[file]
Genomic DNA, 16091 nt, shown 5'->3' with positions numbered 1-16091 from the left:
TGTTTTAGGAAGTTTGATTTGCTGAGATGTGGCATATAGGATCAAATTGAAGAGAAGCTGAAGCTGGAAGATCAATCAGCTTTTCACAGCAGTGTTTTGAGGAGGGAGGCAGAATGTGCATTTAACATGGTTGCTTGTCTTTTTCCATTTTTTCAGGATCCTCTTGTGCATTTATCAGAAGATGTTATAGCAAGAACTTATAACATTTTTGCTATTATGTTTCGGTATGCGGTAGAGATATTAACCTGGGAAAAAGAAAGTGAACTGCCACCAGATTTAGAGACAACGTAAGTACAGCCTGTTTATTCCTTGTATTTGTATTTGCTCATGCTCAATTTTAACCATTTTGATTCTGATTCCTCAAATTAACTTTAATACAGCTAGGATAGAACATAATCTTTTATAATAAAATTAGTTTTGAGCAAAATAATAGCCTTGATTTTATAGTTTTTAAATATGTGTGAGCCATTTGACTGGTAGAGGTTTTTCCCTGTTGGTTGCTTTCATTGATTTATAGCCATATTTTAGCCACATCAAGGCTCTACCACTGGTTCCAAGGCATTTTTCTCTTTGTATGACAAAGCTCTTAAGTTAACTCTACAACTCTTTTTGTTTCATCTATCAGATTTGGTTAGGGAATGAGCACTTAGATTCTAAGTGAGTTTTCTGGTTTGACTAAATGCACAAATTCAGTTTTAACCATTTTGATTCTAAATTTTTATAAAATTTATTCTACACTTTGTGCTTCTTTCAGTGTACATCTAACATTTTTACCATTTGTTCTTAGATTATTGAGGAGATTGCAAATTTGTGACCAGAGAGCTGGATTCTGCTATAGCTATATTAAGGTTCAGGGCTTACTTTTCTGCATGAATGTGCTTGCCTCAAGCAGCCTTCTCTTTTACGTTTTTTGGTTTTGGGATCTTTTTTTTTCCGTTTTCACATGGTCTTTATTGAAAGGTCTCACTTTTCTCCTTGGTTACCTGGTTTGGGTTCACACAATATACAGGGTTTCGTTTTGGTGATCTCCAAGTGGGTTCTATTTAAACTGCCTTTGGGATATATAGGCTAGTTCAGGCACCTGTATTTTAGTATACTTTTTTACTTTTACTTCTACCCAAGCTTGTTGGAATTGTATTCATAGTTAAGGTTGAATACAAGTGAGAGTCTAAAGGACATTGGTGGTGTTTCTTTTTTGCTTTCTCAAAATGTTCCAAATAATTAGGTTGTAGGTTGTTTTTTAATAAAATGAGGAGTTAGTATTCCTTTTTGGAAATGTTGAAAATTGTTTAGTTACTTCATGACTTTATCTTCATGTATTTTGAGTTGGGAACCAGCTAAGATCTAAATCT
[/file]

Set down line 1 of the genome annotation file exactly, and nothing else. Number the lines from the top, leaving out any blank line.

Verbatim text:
Genomic DNA, 16091 nt, shown 5'->3' with positions numbered 1-16091 from the left: